- Omitting some cost drivers. While carefully analyzing components of the final price is an essential part of cost estimation process, some of cost drivers can get omitted – this usually happens to the costs that can be allocated to different categories, or overhead costs.
- Not including routine works like communications, organizational, and administrative works into the final cost estimate. These works are hard to estimate and are rarely considered a direct cost driver, but this doesn’t mean they should not be included in the cost structure. A reasonable way to handle them is including a rough estimate with a comment that the final cost will depend on time actually spent on these works.
- Not including non-billable works if you’re using cost breakdown for internal reference. The proportion between billable and non-billable works defines profitability of a project, so if you’re using cost breakdown for profitability analysis, make sure to take all types of project-related non-billable works into account.
Project cost breakdown and estimation techniques
In various project estimation methods, project cost breakdown can be used for providing more accurate estimates of the final figures. Previously, we’ve analyzed project estimation techniques and how they can be used in project planning. Now, let’s take a look at how project cost breakdown can be applied to them.
- Expert judgment: experts’ opinion used to make up for the lack of clarity in existing cost breakdown can influence cost drivers where more predictability is required. While this method is used to come up with more accurate estimates, significant difference between the planned and the final figure is still possible.
- Analogous estimation: comparing estimates based on cost breakdown for previous projects with new similar ones helps improve estimation technique and get more accurate assessment of project costs, profitability, and general outcome.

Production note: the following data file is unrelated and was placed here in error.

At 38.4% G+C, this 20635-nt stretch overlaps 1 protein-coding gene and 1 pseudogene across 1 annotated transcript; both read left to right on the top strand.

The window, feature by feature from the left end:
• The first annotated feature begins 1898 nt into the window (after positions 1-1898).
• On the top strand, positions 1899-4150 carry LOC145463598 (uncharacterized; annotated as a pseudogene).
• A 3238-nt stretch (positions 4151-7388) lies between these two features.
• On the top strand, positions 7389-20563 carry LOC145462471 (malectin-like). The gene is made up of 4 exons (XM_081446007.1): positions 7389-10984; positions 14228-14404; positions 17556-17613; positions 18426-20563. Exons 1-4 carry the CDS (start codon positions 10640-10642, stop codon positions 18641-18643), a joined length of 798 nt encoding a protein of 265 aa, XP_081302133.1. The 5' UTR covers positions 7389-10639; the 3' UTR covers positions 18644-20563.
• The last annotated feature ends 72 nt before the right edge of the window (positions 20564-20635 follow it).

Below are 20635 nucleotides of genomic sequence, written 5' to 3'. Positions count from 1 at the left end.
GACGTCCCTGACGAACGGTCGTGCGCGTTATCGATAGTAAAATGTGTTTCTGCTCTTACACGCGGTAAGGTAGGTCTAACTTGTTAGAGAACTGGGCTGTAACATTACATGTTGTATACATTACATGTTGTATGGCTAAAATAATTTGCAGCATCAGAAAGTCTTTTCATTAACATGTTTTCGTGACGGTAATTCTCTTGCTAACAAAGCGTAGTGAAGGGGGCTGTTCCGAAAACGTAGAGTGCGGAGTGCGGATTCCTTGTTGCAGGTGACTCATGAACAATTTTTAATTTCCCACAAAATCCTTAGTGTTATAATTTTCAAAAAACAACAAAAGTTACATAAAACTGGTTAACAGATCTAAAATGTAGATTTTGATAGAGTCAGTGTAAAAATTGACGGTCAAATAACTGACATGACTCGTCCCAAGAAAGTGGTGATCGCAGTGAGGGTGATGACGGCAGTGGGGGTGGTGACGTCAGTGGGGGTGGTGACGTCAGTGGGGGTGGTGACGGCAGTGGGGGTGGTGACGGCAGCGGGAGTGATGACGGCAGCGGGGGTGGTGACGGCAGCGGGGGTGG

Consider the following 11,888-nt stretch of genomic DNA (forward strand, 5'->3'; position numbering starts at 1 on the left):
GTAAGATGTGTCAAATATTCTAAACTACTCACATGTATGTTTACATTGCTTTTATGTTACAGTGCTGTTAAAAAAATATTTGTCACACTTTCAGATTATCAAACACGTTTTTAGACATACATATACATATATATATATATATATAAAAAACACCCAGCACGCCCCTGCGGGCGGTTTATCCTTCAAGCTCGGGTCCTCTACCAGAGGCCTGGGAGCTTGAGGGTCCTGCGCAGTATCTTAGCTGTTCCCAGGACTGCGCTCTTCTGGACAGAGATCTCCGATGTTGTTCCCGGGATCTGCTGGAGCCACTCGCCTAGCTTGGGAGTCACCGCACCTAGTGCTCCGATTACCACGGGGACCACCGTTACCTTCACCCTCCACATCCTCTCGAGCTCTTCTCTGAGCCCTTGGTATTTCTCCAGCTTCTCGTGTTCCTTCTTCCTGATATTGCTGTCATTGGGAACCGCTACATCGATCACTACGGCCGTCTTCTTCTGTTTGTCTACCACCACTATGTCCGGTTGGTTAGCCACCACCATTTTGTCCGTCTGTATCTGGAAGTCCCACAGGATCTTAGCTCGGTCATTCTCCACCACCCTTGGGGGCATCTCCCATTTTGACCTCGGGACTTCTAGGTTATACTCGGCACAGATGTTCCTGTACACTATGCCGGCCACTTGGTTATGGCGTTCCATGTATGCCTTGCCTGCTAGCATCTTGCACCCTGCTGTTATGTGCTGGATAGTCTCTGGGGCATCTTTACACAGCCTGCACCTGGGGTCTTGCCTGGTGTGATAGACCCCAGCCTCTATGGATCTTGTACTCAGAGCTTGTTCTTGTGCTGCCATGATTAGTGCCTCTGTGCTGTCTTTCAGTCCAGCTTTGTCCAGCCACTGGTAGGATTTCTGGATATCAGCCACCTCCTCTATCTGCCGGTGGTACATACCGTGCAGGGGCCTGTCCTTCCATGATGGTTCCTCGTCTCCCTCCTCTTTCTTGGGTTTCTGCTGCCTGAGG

- Bottom-up analysis: planned project costs are structured on the basis of the costs of small tasks, services, and product parts. High accuracy is achieved by taking into account all cost drivers, including costs of routine works, overhead, and possible additional costs.
- Top-down analysis: a top-down cost structure can be used for coming up with a ballpark estimate of the final figure. When using it, it’s essential to factor in various additional costs not included in the initial estimate.
- Parametric estimation: this estimation method can be used with cost structures where cost drivers are predictable and measurable. On the basis of existing data, different parameters can be estimated with a high accuracy degree.
Project cost breakdown in different pricing types
There are different approaches to the pricing of projects and services. Pricing types depend on the nature of projects, common practices in particular fields and industries, and market environment. With any pricing type, accurate project cost breakdown is vital for project outcome and customer satisfaction. Let’s take a look at the examples of how it can be used with different pricing types:
- Cost accrued on the basis of provided services and materials: an accurate cost breakdown – both estimated and final – is indispensable for communication with customers, being the best way to explain what exactly they are paying for.
- Cost per package: when this pricing method is used, customers pay fixed price for specific set of works, services and/ or products. That’s why, it is key to provide them with a clear picture of billable works for each package offered to them, and cost breakdown seems to be the most efficient way to show where billable time goes. Cost breakdown structures for each package can also be used internally for analysis and adjustment of current package pricing.
- Fixed price: initially, customers know the final cost only, so you might need to prepare a cost breakdown for them. Customers tend to worry that they’re paying too high price, and exact cost breakdown data helps justify specific cost of the project. What’s more, cost breakdown can be used for internal analysis of project profitability. In this case, it should be centered around pay rates, business costs, operational/ administrative costs, and include all non-billable works.